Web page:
How his absolute power corrupted him. No one should have this much influence. On the other hand, New York probably would not work nearly as well today if this tyrant hadn't built it so cohesively.
How to Bankrupt a City in 6 Easy Decades
The meticulous detail and exhaustive research that is evident in Robert Caro's book, as in his LBJ series, is phenomenal. The story engenders both anger and sadness -- a brilliant man so narcissistic that his literal and figurative deafness to the ideas of others ruined America's greatest city.
Yes, with the caveat that reading through the minutiae of four decades of New York politics is very tedious.
The revenge of the people, in the person of Nelson Rockefeller, against this spoiled manchild.
A Study in Narcissism
This is a masterpiece: at once a brilliant biography; a primer on 20th century NY city and state politics; and an introduction to urban planning and traffic engineering. Caro offers a fascinating object lesson on the dangers of hero worship, and how much a democracy loses when the press falls down on the job. Robertson Dean's excellent narration kept my interest throughout this very long, but extremely rewarding, book.
Probably among the top two or three. It does all that I ask of audiobooks. It permits me to read long books that I don't have time to read otherwise; keeps me intellectually engaged; and provides a narrator whose grasp of the material is reflected in the nuanced way in which he or she reads.
Robert Moses literally shaped New York City's 20th and 21st century destiny. Robert Caro pieces together the story of how and why Robert Moses did so to weave a universal story of power and how it is acquired and maintained, a personal story of a man of greatness and severe deficiencies, and an essential study of urban planning and government, and their ways, means, and impacts.
Robertson Dean's straightforward, intelligent, heartfelt, measured performance was incredible. He seemed to fully understand all that he was reading -- familiar with all the names and ideas found there -- and I wondered how many times he had read the text before the performance. His pacing was also perfect -- not too fast, not too slow.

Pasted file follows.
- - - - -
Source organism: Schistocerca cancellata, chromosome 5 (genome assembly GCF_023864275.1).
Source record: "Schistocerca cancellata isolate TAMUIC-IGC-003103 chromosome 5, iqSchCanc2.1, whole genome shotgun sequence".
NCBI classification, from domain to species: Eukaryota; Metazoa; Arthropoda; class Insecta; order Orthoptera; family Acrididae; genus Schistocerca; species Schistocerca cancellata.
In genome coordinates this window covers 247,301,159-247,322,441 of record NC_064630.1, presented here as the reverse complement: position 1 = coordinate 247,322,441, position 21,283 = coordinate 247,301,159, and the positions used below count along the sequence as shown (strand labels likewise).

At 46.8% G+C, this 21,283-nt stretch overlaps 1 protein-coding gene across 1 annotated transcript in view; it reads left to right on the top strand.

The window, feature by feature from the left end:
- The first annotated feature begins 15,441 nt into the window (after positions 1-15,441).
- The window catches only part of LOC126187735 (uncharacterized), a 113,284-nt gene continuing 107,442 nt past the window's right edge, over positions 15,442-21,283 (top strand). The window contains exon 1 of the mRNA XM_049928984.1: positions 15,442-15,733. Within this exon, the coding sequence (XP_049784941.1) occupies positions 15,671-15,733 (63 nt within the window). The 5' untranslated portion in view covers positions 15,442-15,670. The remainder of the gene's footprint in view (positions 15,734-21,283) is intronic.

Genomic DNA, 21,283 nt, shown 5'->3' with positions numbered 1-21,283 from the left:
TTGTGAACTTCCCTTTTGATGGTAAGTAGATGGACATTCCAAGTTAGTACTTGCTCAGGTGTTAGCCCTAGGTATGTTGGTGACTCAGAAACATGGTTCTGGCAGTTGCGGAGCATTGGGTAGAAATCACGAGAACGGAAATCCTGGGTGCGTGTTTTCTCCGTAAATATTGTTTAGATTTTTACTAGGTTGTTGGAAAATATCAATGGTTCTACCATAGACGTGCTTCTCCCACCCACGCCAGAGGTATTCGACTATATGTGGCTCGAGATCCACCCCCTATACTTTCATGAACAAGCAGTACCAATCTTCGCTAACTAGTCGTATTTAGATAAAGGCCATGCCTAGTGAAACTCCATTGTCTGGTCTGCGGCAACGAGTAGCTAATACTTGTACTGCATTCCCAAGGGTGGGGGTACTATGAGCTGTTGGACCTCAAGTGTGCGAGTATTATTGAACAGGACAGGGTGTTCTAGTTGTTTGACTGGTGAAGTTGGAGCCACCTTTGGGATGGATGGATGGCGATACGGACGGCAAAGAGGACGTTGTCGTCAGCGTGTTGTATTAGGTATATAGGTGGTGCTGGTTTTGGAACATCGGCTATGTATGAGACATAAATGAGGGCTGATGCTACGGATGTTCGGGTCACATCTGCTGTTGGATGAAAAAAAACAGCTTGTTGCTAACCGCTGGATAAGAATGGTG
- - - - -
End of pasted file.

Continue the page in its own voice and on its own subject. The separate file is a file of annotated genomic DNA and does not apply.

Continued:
It made me furious. I hadn't realized that the lack of amenities -- park areas, playground areas -- in Harlem and other principally black neighborhoods was not the result of benign neglect but of active racism. Having grown up there and now being a mother myself, I now see that the teenaged boys who lived in cramped, unpleasant apartments had no other recourse than to hang out in the streets and expose themselves to bad influences and predators -- the odds were so stacked against them from that aspect of their existence alone. I also hadn't realized to what extent the funds that might have improved schools and hospitals -- facilities that were crumbling in the 1950s through 1970s -- were channeled instead to the highways and bridges that Moses masterminded. And I was inspired by those who successfully -- and unsuccessfully -- fought against Moses' incursions into thriving neighborhoods, and fascinated to see how Moses' power eventually and suddenly crumbled.
I don't know if this would be as compelling to the reader who isn't able to visualize the places under scrutiny -- Randall's Island, Triboro Bridge, Jones Beach. But if you are familiar with New York and don't really understand how this city became the way it is now, you must listen to this book. The story of Robert Moses is -- not at all metaphorically but in the most concrete sense -- the story of New York, the city and the state.
Husband, Dad, Principal, Adjunct prof, RC Deacon, radio co-host, story teller, NYer, walker, & occasional sipper of fine whisk(e)y,
Great look at a NY icon, or is it megalomaniac? A MUST for folks interested in Politics - especially New York Politics!